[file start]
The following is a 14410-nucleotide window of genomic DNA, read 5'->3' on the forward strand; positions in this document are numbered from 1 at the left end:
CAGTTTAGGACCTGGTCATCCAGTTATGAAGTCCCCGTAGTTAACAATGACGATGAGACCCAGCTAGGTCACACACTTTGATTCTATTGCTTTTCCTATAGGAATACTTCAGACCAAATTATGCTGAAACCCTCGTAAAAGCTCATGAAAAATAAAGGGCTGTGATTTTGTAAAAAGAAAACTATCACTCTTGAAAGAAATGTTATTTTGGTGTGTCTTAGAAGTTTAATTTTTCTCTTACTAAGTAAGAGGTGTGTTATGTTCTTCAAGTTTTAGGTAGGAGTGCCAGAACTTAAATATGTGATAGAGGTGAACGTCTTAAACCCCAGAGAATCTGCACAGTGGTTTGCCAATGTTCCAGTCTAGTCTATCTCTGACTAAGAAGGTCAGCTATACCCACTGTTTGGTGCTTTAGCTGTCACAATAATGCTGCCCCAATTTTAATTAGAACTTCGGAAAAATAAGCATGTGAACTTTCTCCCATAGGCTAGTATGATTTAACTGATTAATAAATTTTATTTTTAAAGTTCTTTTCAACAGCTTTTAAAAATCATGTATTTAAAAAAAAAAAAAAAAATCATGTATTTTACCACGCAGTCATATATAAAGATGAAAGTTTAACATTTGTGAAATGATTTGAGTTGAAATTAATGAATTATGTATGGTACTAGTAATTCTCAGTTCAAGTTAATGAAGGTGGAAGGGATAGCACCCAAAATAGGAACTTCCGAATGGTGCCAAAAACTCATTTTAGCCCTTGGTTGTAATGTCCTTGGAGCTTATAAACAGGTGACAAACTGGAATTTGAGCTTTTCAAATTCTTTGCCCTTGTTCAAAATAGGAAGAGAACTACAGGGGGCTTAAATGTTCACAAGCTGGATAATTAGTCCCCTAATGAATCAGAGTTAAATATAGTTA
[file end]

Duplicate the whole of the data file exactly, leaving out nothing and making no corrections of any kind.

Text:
The following is a 14410-nucleotide window of genomic DNA, read 5'->3' on the forward strand; positions in this document are numbered from 1 at the left end:
CAGTTTAGGACCTGGTCATCCAGTTATGAAGTCCCCGTAGTTAACAATGACGATGAGACCCAGCTAGGTCACACACTTTGATTCTATTGCTTTTCCTATAGGAATACTTCAGACCAAATTATGCTGAAACCCTCGTAAAAGCTCATGAAAAATAAAGGGCTGTGATTTTGTAAAAAGAAAACTATCACTCTTGAAAGAAATGTTATTTTGGTGTGTCTTAGAAGTTTAATTTTTCTCTTACTAAGTAAGAGGTGTGTTATGTTCTTCAAGTTTTAGGTAGGAGTGCCAGAACTTAAATATGTGATAGAGGTGAACGTCTTAAACCCCAGAGAATCTGCACAGTGGTTTGCCAATGTTCCAGTCTAGTCTATCTCTGACTAAGAAGGTCAGCTATACCCACTGTTTGGTGCTTTAGCTGTCACAATAATGCTGCCCCAATTTTAATTAGAACTTCGGAAAAATAAGCATGTGAACTTTCTCCCATAGGCTAGTATGATTTAACTGATTAATAAATTTTATTTTTAAAGTTCTTTTCAACAGCTTTTAAAAATCATGTATTTAAAAAAAAAAAAAAAAATCATGTATTTTACCACGCAGTCATATATAAAGATGAAAGTTTAACATTTGTGAAATGATTTGAGTTGAAATTAATGAATTATGTATGGTACTAGTAATTCTCAGTTCAAGTTAATGAAGGTGGAAGGGATAGCACCCAAAATAGGAACTTCCGAATGGTGCCAAAAACTCATTTTAGCCCTTGGTTGTAATGTCCTTGGAGCTTATAAACAGGTGACAAACTGGAATTTGAGCTTTTCAAATTCTTTGCCCTTGTTCAAAATAGGAAGAGAACTACAGGGGGCTTAAATGTTCACAAGCTGGATAATTAGTCCCCTAATGAATCAGAGTTAAATATAGTTA